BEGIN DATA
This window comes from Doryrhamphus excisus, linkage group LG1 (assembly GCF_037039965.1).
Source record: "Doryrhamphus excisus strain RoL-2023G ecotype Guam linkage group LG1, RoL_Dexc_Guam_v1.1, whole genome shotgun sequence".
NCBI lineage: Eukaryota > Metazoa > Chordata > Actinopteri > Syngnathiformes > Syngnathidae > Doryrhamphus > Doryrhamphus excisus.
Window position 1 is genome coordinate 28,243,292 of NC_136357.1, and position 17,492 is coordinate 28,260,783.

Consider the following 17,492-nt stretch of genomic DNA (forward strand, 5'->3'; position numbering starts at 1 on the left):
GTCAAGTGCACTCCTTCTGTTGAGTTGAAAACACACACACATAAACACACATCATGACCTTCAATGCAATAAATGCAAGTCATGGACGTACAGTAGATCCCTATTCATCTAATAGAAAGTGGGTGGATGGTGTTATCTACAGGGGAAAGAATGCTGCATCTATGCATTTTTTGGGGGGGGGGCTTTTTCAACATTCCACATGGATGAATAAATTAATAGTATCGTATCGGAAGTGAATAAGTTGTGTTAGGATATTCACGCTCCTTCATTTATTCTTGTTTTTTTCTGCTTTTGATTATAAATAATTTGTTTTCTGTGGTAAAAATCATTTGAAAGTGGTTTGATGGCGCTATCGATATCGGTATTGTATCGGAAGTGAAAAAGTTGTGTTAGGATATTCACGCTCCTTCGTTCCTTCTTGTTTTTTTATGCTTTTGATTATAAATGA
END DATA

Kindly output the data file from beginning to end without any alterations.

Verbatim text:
This window comes from Doryrhamphus excisus, linkage group LG1 (assembly GCF_037039965.1).
Source record: "Doryrhamphus excisus strain RoL-2023G ecotype Guam linkage group LG1, RoL_Dexc_Guam_v1.1, whole genome shotgun sequence".
NCBI lineage: Eukaryota > Metazoa > Chordata > Actinopteri > Syngnathiformes > Syngnathidae > Doryrhamphus > Doryrhamphus excisus.
Window position 1 is genome coordinate 28,243,292 of NC_136357.1, and position 17,492 is coordinate 28,260,783.

Consider the following 17,492-nt stretch of genomic DNA (forward strand, 5'->3'; position numbering starts at 1 on the left):
GTCAAGTGCACTCCTTCTGTTGAGTTGAAAACACACACACATAAACACACATCATGACCTTCAATGCAATAAATGCAAGTCATGGACGTACAGTAGATCCCTATTCATCTAATAGAAAGTGGGTGGATGGTGTTATCTACAGGGGAAAGAATGCTGCATCTATGCATTTTTTGGGGGGGGGGCTTTTTCAACATTCCACATGGATGAATAAATTAATAGTATCGTATCGGAAGTGAATAAGTTGTGTTAGGATATTCACGCTCCTTCATTTATTCTTGTTTTTTTCTGCTTTTGATTATAAATAATTTGTTTTCTGTGGTAAAAATCATTTGAAAGTGGTTTGATGGCGCTATCGATATCGGTATTGTATCGGAAGTGAAAAAGTTGTGTTAGGATATTCACGCTCCTTCGTTCCTTCTTGTTTTTTTATGCTTTTGATTATAAATGA